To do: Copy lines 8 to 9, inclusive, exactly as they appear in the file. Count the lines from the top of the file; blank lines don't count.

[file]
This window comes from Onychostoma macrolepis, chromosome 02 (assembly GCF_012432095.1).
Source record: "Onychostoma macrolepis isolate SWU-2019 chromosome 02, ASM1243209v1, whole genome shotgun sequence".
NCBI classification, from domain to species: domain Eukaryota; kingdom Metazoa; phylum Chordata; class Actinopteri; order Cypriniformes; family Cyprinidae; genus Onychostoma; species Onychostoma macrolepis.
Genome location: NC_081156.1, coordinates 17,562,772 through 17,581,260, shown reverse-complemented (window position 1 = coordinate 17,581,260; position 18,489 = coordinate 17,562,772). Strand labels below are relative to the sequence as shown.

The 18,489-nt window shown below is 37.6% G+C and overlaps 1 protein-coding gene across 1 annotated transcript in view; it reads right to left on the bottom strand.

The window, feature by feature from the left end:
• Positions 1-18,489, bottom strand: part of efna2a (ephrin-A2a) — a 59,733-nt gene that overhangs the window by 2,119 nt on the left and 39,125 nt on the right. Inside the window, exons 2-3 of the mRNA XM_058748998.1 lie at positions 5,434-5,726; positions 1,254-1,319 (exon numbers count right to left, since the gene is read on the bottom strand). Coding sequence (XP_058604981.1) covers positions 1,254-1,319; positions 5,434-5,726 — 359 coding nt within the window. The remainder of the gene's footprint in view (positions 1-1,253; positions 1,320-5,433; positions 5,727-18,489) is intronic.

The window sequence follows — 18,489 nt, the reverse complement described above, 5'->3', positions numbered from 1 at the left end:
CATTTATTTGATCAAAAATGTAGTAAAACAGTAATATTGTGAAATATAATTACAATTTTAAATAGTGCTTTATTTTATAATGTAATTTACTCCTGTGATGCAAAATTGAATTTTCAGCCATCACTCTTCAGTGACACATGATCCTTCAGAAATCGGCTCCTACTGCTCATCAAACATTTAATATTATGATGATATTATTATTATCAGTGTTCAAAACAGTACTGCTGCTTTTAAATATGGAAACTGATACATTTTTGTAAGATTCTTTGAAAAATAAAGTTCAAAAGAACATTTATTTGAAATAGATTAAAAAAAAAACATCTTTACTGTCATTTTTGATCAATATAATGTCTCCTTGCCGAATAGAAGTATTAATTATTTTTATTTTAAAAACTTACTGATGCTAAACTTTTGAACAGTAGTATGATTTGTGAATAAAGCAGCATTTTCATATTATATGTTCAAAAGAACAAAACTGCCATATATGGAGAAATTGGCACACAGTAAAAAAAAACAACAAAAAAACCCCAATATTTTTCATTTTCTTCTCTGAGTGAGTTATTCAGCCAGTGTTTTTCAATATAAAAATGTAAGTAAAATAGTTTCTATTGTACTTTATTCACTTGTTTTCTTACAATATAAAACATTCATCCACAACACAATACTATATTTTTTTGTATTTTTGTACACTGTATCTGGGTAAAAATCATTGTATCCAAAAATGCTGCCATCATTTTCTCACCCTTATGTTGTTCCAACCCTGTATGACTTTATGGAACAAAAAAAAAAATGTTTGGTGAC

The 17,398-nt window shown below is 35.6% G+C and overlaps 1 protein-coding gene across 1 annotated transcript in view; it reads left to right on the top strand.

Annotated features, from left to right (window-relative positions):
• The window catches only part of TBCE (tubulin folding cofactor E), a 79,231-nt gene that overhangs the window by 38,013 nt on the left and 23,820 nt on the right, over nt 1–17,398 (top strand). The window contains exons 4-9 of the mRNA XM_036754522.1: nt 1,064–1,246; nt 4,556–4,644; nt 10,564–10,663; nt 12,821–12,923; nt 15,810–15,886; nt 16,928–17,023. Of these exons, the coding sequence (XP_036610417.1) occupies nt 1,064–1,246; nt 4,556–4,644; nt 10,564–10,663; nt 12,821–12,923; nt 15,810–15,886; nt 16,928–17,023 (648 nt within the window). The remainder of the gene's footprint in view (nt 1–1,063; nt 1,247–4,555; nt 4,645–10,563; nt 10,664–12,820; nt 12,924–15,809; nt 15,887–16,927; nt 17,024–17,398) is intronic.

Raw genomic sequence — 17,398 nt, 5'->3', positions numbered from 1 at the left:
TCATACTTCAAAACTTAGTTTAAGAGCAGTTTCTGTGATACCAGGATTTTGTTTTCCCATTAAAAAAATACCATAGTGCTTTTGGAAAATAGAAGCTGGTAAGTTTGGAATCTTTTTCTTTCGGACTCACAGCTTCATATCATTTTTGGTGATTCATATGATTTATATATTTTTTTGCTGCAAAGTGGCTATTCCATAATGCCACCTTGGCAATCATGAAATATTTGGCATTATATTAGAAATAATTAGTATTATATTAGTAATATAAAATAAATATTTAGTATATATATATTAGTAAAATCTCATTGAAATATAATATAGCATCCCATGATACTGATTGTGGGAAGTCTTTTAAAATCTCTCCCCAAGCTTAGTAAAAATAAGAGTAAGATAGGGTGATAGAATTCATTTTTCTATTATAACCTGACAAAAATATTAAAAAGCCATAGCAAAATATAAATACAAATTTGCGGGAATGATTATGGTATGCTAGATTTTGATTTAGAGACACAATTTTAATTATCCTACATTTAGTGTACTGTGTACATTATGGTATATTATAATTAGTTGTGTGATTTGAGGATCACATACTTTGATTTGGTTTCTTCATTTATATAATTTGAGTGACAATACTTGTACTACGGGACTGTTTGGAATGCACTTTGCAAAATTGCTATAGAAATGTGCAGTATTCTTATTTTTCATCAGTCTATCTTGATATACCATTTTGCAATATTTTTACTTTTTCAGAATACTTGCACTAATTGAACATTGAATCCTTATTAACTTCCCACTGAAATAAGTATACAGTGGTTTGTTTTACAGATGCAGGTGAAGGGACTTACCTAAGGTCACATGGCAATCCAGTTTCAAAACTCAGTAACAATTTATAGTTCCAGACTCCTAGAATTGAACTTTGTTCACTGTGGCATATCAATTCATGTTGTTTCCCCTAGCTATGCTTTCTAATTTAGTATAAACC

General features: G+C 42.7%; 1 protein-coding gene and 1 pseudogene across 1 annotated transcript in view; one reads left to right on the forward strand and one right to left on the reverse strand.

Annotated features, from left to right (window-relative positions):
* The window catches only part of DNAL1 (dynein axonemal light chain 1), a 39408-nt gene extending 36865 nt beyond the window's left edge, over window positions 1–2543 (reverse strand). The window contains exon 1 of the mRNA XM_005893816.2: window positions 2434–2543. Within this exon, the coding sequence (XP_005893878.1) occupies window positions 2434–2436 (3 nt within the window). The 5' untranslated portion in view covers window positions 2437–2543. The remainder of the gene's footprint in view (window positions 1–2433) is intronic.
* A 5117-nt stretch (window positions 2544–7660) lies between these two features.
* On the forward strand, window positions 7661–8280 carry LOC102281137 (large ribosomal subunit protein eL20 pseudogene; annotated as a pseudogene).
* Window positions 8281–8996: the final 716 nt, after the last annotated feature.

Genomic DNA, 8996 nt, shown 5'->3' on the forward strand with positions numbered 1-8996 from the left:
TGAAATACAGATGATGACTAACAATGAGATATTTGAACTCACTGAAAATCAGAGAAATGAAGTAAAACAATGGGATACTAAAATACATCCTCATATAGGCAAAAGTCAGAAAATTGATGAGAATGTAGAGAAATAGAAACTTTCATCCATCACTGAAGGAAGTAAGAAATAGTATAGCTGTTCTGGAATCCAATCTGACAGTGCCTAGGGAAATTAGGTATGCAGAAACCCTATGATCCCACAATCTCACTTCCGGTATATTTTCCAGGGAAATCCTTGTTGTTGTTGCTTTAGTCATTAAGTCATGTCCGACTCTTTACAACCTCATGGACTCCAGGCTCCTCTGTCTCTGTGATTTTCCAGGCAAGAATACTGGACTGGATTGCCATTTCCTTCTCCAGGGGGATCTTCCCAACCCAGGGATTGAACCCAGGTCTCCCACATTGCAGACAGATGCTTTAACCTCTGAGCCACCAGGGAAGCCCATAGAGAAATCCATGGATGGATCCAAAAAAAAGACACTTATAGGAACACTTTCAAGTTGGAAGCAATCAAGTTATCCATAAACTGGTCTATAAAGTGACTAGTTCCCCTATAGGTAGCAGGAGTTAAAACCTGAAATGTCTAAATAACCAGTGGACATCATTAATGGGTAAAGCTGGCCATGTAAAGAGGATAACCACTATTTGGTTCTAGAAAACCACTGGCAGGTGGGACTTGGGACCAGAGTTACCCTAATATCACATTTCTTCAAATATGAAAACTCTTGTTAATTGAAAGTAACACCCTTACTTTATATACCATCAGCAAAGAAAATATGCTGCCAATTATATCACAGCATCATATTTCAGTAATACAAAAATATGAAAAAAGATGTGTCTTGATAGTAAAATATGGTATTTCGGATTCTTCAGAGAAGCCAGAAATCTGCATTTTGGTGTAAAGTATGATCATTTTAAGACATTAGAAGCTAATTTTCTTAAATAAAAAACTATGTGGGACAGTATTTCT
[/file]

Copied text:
The window sequence follows — 18,489 nt, the reverse complement described above, 5'->3', positions numbered from 1 at the left end:
CATTTATTTGATCAAAAATGTAGTAAAACAGTAATATTGTGAAATATAATTACAATTTTAAATAGTGCTTTATTTTATAATGTAATTTACTCCTGTGATGCAAAATTGAATTTTCAGCCATCACTCTTCAGTGACACATGATCCTTCAGAAATCGGCTCCTACTGCTCATCAAACATTTAATATTATGATGATATTATTATTATCAGTGTTCAAAACAGTACTGCTGCTTTTAAATATGGAAACTGATACATTTTTGTAAGATTCTTTGAAAAATAAAGTTCAAAAGAACATTTATTTGAAATAGATTAAAAAAAAAACATCTTTACTGTCATTTTTGATCAATATAATGTCTCCTTGCCGAATAGAAGTATTAATTATTTTTATTTTAAAAACTTACTGATGCTAAACTTTTGAACAGTAGTATGATTTGTGAATAAAGCAGCATTTTCATATTATATGTTCAAAAGAACAAAACTGCCATATATGGAGAAATTGGCACACAGTAAAAAAAAACAACAAAAAAACCCCAATATTTTTCATTTTCTTCTCTGAGTGAGTTATTCAGCCAGTGTTTTTCAATATAAAAATGTAAGTAAAATAGTTTCTATTGTACTTTATTCACTTGTTTTCTTACAATATAAAACATTCATCCACAACACAATACTATATTTTTTTGTATTTTTGTACACTGTATCTGGGTAAAAATCATTGTATCCAAAAATGCTGCCATCATTTTCTCACCCTTATGTTGTTCCAACCCTGTATGACTTTATGGAACAAAAAAAAAAATGTTTGGTGAC